Tony Howard (Dirk Bogarde) takes Anne Purves (the baby faced Susan Stephan who was Mrs Nicolas Roeg between 1957 and 1977) to the local ABC Ritz. It’s there, although they have only been going out for 4 weeks, that Tony asks Anne to be his wife and she accepts. There next step is to seek permission from Anne’s father, always a scary affair this grilling by your prospective father in law, in my case he was a very big Dutchman who scared the shite out of me! Usual question’s asked, have you got a job, how much money do you earn, where do you intend to live and of course my daughter is to young to marry – Anne is 19, while the 33 year old Bogarde’s character is 23. Tony has no job and certainly has no were to live. So Mr Purves, (Cecil Parker) who obviously has a few bob, sets down the conditions under which this young whippersnapper can marry his beloved daughter - get a job and find somewhere to live - although he does offer them accommodation in the rather large well furnished house that he and his smartly dressed wife (Eileen Herlie) roll around in. But Tony’s a proud man and wants to do right by his intended. A job in an office as a third grade government clerk is conjured up at five pound ten shillings a week and then there’s the flat! A large single roomed apartment in a block of flats with the kitchen in one cupboard and a bathroom, without a bath, in another all for thirty shillings a week. And one must remember that a ‘wedding night’ actually meant a wedding night back in the distant past, which certainly gave a young man something to look forward too! They share this location with what can only be described as eccentrics, who incidentally are played by some very well known British character actors including Dennis Price, Athene Seyler and Thora Hird. It’s in this flat where most of our story takes place and provides most of the comedic moments.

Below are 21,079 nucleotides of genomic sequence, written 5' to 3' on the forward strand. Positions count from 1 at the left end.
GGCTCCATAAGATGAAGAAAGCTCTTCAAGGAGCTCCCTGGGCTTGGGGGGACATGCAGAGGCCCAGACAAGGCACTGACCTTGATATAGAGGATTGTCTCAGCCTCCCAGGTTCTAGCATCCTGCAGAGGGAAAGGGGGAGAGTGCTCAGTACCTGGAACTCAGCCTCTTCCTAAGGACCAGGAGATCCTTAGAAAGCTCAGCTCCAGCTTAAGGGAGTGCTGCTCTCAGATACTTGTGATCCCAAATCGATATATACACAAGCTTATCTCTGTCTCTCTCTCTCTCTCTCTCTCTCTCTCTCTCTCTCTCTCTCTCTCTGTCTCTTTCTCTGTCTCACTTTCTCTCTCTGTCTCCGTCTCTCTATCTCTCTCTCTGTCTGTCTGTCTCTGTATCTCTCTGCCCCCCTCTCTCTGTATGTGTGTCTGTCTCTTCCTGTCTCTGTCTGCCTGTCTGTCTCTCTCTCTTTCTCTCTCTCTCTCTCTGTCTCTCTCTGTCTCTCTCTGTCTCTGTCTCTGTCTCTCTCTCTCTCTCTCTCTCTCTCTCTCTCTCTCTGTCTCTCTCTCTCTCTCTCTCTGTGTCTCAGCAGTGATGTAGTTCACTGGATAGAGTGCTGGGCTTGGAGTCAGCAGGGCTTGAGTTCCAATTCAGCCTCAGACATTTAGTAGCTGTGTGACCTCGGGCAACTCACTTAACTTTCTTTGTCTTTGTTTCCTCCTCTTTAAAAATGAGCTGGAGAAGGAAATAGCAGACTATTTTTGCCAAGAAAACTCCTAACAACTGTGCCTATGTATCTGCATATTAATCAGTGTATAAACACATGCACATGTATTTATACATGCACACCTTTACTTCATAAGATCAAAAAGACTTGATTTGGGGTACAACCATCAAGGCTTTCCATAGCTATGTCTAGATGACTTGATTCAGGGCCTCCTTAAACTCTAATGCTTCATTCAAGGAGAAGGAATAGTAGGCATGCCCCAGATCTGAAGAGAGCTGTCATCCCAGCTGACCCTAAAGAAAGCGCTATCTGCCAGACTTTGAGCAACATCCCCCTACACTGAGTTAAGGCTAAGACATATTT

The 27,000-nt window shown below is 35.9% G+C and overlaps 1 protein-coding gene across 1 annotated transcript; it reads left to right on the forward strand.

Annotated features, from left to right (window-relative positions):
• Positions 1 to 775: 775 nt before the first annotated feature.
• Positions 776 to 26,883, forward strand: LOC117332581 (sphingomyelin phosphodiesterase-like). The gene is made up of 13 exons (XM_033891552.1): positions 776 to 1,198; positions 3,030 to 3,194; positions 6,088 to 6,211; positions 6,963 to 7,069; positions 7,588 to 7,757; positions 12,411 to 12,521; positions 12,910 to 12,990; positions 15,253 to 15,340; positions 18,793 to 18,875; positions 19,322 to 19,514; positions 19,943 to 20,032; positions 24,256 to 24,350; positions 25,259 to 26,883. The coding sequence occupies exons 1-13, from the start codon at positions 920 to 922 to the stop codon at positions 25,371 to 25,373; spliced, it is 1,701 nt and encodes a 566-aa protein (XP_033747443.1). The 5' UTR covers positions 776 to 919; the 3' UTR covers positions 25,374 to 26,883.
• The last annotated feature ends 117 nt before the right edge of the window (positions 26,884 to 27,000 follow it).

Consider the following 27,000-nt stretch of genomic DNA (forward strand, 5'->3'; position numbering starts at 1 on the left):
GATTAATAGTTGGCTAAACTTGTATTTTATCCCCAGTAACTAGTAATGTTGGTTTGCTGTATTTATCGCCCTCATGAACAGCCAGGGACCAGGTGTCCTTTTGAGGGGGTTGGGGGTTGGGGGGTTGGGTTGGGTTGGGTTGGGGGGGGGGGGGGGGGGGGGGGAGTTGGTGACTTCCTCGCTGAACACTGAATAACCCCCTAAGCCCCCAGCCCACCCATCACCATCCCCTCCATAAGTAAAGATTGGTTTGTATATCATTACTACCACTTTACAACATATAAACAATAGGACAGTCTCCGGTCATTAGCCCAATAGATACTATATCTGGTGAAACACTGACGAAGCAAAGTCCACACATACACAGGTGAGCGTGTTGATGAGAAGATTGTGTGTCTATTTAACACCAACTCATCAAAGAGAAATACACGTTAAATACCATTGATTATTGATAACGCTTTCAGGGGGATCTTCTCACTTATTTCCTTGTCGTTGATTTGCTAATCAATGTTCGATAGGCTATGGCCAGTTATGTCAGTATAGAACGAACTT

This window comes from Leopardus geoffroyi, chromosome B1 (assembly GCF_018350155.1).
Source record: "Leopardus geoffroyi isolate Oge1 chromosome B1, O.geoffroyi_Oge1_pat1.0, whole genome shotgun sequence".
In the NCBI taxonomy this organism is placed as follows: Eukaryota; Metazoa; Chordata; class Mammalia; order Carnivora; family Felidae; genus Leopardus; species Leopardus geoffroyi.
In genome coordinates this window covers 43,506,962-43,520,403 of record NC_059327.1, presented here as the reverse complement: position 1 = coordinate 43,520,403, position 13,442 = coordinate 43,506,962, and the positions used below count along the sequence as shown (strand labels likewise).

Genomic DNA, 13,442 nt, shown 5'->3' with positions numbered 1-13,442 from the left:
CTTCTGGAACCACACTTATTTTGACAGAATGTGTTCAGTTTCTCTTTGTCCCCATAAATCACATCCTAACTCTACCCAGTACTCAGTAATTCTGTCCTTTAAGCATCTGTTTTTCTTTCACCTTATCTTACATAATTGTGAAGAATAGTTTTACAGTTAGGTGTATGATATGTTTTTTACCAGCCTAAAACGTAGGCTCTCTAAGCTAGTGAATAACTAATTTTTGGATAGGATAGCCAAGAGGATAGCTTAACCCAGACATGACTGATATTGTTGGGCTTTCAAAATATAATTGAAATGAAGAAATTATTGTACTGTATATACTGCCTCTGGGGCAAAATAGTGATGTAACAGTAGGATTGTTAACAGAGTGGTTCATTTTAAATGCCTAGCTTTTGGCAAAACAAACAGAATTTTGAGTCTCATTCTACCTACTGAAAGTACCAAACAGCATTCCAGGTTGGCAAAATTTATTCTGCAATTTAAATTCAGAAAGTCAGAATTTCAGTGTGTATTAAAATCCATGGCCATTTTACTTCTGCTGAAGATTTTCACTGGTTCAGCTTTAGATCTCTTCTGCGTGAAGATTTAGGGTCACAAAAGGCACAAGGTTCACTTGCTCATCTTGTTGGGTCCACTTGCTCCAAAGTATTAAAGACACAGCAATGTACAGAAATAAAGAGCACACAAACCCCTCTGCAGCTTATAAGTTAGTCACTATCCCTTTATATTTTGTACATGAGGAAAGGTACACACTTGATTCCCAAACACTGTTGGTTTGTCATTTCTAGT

Based on the British film censor Arthur Watkyns play that had run for over 500 performances in London’s West End and directed by J. Lee Thomson (The Yellow Balloon 1953 Woman in a Dressing Gown 1957, Tiger Bay 1959) this light hearted middle class comedy tries to masquerade as a working class drama but it does not wash and certainly no way does it qualify as a social realist movie! Note the way the couple treat the plumber (James Hayter) who come’s to unblock the kitchen sink and remember the main character owns a vintage car that has a name! But it’s far from being an objectionable film and in fact because of the strength of the script and its decent cast is quite entertaining. There’s something rather cosy and charming about this type of British comedy where nothing really awful happens and we get a ‘happily-ever-after’ ending: which makes a refreshing change especially for this hard nosed blogger.